Name: Baily Racheal Warman
Age: 23
Location: Chicago, Ill
Occupation: Full time Seminary Student. I work various part time jobs around campus to make ends meet.
Where did you come from? I was born and raised in the Northwest suburbs of Chicago, IL.
I spent a year in Florida attending Eckerd College then moved back to Chicago to finish up my undergraduate degree.
A Fear: Not being enough.
A Goal: To see more of the world.
A Memory: Working as a recycler my freshman year of college. St. Petersburg didn’t have a recycling service, so we used to ride around campus in the back of an old beat up pick up truck collecting and sorting everyone’s trash. It was disgusting, rewarding, and awesome all once.
A Mistake: Not telling those whom I’ve loved, “I love you.”
A Hero: Savitribai Phule. She and her husband spent their lives dignifying and educating India’s Dalit women. She lived to abolish oppression based on gender and caste. She was such a badass.
A Fault: I let people go to easily.
A Talent: Empathy.
A Prized Possession: My journals and scriptures.
A Need: Time alone.
I want more: Love.
I want less: Fear of missing out.
What would you change about the world? I would change the way women are treated globally and all forms of social hierarchy based on gender, race, religion, caste, orientation, etc.
What do you love about yourself? I love how deeply I feel things. I cry a lot. Like a lot. It’s something I used to get made fun of for, but I believe God uses my tears for a greater purpose. I love that I am comfortable and open with how I feel. No one should ever be ashamed to feel what they feel.



Name: Grace Manger

Age: 21

Location: Kalamazoo, Michigan

Occupation: I work multiple jobs, but most notably, I manage content and development at The Parents Project, a website that gives comprehensive advice and support to parents of LGBTQ young people.

Where did you come from? A single-parent home– and then a blended family home– in west Michigan. I grew up surrounded by loving parents and a million siblings, a conservative school district, some hard times, and a lot of figuring things out as we went along.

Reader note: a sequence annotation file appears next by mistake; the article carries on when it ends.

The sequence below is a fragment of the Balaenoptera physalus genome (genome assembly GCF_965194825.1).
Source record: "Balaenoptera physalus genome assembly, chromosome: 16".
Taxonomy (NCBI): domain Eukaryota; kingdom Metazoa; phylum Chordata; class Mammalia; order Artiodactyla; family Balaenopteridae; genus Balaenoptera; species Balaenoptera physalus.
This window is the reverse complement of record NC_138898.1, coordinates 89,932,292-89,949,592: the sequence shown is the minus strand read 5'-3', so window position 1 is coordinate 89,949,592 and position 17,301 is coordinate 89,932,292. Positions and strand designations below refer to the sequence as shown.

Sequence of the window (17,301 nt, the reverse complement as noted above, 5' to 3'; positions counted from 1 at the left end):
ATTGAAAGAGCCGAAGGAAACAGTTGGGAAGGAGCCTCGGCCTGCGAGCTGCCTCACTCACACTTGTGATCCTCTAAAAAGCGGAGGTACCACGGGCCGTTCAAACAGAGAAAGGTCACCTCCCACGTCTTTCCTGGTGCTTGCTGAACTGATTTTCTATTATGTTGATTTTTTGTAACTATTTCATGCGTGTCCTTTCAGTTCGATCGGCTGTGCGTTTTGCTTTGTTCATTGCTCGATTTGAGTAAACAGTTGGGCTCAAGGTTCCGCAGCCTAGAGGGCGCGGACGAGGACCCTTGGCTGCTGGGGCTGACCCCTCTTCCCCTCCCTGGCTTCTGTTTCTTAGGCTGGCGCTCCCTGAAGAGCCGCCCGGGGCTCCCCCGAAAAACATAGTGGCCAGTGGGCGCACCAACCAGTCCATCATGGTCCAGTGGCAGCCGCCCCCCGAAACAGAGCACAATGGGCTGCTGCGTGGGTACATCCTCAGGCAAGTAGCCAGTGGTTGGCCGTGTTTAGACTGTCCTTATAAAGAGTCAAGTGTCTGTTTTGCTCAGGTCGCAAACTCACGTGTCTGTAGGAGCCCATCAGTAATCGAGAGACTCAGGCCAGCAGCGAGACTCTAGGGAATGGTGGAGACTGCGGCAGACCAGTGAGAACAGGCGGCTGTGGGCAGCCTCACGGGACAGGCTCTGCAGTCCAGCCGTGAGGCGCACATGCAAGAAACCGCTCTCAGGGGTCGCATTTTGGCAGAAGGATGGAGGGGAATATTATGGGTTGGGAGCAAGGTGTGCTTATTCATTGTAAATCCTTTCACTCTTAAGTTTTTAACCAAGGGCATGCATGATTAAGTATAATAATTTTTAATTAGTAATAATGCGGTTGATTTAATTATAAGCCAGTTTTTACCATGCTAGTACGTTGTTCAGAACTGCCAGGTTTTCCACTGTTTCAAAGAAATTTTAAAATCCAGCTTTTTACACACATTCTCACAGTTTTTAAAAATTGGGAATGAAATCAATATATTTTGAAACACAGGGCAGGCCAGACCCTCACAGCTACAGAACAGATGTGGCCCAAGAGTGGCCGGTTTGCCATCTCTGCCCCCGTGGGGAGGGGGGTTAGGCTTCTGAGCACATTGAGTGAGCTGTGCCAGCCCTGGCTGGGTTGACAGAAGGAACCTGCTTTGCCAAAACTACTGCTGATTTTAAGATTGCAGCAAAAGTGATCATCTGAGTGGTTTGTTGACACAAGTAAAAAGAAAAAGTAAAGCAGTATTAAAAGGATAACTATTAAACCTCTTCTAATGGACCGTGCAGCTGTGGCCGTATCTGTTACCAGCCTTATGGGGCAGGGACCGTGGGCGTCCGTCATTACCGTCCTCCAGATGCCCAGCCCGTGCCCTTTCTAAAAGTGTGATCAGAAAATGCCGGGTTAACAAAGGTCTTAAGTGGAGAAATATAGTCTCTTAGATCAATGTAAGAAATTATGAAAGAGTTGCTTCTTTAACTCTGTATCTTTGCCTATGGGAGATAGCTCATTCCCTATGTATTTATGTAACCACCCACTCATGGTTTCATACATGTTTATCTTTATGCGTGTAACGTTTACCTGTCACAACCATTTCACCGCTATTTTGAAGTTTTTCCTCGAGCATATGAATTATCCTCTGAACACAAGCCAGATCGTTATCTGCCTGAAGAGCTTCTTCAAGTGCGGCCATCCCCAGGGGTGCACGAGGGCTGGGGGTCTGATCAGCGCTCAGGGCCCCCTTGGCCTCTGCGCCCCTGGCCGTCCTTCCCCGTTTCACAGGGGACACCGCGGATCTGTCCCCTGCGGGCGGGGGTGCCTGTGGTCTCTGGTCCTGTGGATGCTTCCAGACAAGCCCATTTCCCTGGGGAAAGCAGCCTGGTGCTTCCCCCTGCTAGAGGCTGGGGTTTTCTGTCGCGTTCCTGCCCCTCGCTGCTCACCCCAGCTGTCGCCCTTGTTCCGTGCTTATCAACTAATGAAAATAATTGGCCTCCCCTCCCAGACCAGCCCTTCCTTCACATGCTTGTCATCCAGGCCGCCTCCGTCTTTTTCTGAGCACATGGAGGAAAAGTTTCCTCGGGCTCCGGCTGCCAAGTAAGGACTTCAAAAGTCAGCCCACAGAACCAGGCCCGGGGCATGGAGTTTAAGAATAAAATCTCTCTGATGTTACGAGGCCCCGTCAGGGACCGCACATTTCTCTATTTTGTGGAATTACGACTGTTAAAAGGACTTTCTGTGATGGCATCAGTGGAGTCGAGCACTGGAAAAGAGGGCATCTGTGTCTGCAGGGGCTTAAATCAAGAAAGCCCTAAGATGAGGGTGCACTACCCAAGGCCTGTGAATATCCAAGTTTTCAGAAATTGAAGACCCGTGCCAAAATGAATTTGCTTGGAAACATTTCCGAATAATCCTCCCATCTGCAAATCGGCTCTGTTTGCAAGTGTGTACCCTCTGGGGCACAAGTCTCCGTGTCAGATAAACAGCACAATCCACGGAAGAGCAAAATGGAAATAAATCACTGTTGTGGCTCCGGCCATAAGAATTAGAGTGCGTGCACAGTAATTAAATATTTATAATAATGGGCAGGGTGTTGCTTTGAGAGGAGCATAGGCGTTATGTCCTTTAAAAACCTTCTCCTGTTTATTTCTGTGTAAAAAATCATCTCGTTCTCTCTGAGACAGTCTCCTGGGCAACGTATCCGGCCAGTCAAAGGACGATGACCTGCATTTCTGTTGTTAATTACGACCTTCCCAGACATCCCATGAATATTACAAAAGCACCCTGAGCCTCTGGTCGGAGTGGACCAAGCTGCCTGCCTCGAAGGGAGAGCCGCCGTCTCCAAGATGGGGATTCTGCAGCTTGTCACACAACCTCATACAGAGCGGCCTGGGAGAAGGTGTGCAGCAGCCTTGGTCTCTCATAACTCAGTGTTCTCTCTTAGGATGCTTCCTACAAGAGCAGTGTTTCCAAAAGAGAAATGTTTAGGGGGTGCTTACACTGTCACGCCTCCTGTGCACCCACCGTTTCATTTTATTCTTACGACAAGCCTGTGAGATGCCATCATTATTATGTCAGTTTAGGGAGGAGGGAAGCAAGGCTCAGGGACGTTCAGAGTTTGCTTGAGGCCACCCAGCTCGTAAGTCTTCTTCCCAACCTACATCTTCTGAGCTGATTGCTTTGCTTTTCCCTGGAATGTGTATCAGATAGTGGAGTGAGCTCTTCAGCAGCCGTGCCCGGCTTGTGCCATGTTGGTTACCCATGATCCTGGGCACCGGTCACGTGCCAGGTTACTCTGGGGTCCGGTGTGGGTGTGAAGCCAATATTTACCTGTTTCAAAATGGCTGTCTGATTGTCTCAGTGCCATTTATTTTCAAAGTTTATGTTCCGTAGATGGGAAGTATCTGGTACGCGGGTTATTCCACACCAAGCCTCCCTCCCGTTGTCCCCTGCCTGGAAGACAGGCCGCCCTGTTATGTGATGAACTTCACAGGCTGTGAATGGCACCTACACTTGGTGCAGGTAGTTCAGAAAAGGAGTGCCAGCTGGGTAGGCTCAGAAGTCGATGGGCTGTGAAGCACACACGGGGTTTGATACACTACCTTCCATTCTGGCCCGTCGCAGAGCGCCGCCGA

A Fear: Disappointing those I care most about.

A Goal: To help people fully and unapologetically inhabit their bodies and their identities.

A Memory: I was painfully shy as a child, and there was a time when I exclusively communicated with my mom through written notes that I hid in a make-shift mailbox in our living room. She kept every single one, and they range from “Can we have macaroni and cheese for lunch today?” to “I’m really sad, can I have a hug?” I still read them every once in a while, and the emotions and vulnerability of my 4-year-old self consistently bring me to tears.

A Mistake: I was so terrified of being labeled a lesbian in high school that I remained complacent in instances of bullying that I witnessed, out of fear that my standing up for someone would turn the target on me instead. We didn’t have a GSA or many positive and out LGBTQ role models, and the kids who were thought to be gay were ostracized. I remember hearing some kids make fun of those participating in Day of Silence one year, and I couldn’t bring myself to say anything while fighting back tears. I didn’t know if I was gay or not at that point, but my biggest fear was being labeled as something before I was ready. College turned out to be an amazing place for me to figure out my sexuality, but I still feel incredibly guilty for not being a better ally to my peers during that confusing time.

A Hero: A magical little girl named Maia, who taught me more about loving myself during her 8 years on earth than anyone else.

A Fault: Basing my self-worth on what other people think of me.

A Talent: I am very good at handstands.

A Prized Possession: My voice.

A Need: Affection and affirmation.

I want More: Courage to say the big things and take the big risks.

I want Less: Doubt and disillusionment. Also, guns.

What would you change about the world? I wish we could have less emphasis on productivity and more emphasis on pleasure. We base our success as human beings on how much we work and produce, and I wish we paid more attention to how much we love, how much we smile, how much we connect with others on a daily basis.

What do you love about yourself? At 21 years old, I think I have been through more than most: some destructive relationships, an eating disorder, coming out to myself and to others, and the loss of a loved one. When I look back on it all, I am incredibly proud of my resilience and my ability to use those experiences to transform my life into one that I never could have imagined for myself just a few years ago.